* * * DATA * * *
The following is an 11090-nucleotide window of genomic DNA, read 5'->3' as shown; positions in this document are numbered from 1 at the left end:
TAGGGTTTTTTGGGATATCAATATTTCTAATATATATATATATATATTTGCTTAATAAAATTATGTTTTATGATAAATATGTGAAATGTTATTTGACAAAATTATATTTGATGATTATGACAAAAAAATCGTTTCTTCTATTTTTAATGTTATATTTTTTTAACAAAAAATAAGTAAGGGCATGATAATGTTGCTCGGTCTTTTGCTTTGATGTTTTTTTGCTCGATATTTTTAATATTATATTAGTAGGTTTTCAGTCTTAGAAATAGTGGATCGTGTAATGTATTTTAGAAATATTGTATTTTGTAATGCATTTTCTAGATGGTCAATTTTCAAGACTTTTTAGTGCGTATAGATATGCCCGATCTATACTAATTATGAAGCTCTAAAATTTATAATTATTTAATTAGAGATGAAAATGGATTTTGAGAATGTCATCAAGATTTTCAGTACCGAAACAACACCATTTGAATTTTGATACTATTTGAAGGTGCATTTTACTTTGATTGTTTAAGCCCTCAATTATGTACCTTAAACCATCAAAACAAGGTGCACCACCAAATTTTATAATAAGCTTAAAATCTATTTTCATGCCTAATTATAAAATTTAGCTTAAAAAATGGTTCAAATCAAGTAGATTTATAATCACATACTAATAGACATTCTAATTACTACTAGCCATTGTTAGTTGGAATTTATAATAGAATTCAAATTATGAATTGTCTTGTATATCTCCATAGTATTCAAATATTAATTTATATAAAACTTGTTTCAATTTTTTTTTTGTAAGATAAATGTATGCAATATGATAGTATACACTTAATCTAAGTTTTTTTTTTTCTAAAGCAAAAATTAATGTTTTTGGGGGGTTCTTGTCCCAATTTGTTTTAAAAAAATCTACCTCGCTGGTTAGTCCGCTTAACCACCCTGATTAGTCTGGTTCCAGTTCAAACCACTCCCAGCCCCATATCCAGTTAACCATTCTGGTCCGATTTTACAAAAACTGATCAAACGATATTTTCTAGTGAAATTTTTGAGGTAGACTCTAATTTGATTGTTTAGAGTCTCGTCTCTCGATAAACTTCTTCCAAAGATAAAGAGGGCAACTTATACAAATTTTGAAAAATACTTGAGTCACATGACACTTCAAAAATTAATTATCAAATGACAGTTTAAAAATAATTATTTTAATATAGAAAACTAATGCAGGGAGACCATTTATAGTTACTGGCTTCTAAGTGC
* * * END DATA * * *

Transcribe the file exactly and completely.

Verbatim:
The following is an 11090-nucleotide window of genomic DNA, read 5'->3' as shown; positions in this document are numbered from 1 at the left end:
TAGGGTTTTTTGGGATATCAATATTTCTAATATATATATATATATATTTGCTTAATAAAATTATGTTTTATGATAAATATGTGAAATGTTATTTGACAAAATTATATTTGATGATTATGACAAAAAAATCGTTTCTTCTATTTTTAATGTTATATTTTTTTAACAAAAAATAAGTAAGGGCATGATAATGTTGCTCGGTCTTTTGCTTTGATGTTTTTTTGCTCGATATTTTTAATATTATATTAGTAGGTTTTCAGTCTTAGAAATAGTGGATCGTGTAATGTATTTTAGAAATATTGTATTTTGTAATGCATTTTCTAGATGGTCAATTTTCAAGACTTTTTAGTGCGTATAGATATGCCCGATCTATACTAATTATGAAGCTCTAAAATTTATAATTATTTAATTAGAGATGAAAATGGATTTTGAGAATGTCATCAAGATTTTCAGTACCGAAACAACACCATTTGAATTTTGATACTATTTGAAGGTGCATTTTACTTTGATTGTTTAAGCCCTCAATTATGTACCTTAAACCATCAAAACAAGGTGCACCACCAAATTTTATAATAAGCTTAAAATCTATTTTCATGCCTAATTATAAAATTTAGCTTAAAAAATGGTTCAAATCAAGTAGATTTATAATCACATACTAATAGACATTCTAATTACTACTAGCCATTGTTAGTTGGAATTTATAATAGAATTCAAATTATGAATTGTCTTGTATATCTCCATAGTATTCAAATATTAATTTATATAAAACTTGTTTCAATTTTTTTTTTGTAAGATAAATGTATGCAATATGATAGTATACACTTAATCTAAGTTTTTTTTTTTCTAAAGCAAAAATTAATGTTTTTGGGGGGTTCTTGTCCCAATTTGTTTTAAAAAAATCTACCTCGCTGGTTAGTCCGCTTAACCACCCTGATTAGTCTGGTTCCAGTTCAAACCACTCCCAGCCCCATATCCAGTTAACCATTCTGGTCCGATTTTACAAAAACTGATCAAACGATATTTTCTAGTGAAATTTTTGAGGTAGACTCTAATTTGATTGTTTAGAGTCTCGTCTCTCGATAAACTTCTTCCAAAGATAAAGAGGGCAACTTATACAAATTTTGAAAAATACTTGAGTCACATGACACTTCAAAAATTAATTATCAAATGACAGTTTAAAAATAATTATTTTAATATAGAAAACTAATGCAGGGAGACCATTTATAGTTACTGGCTTCTAAGTGC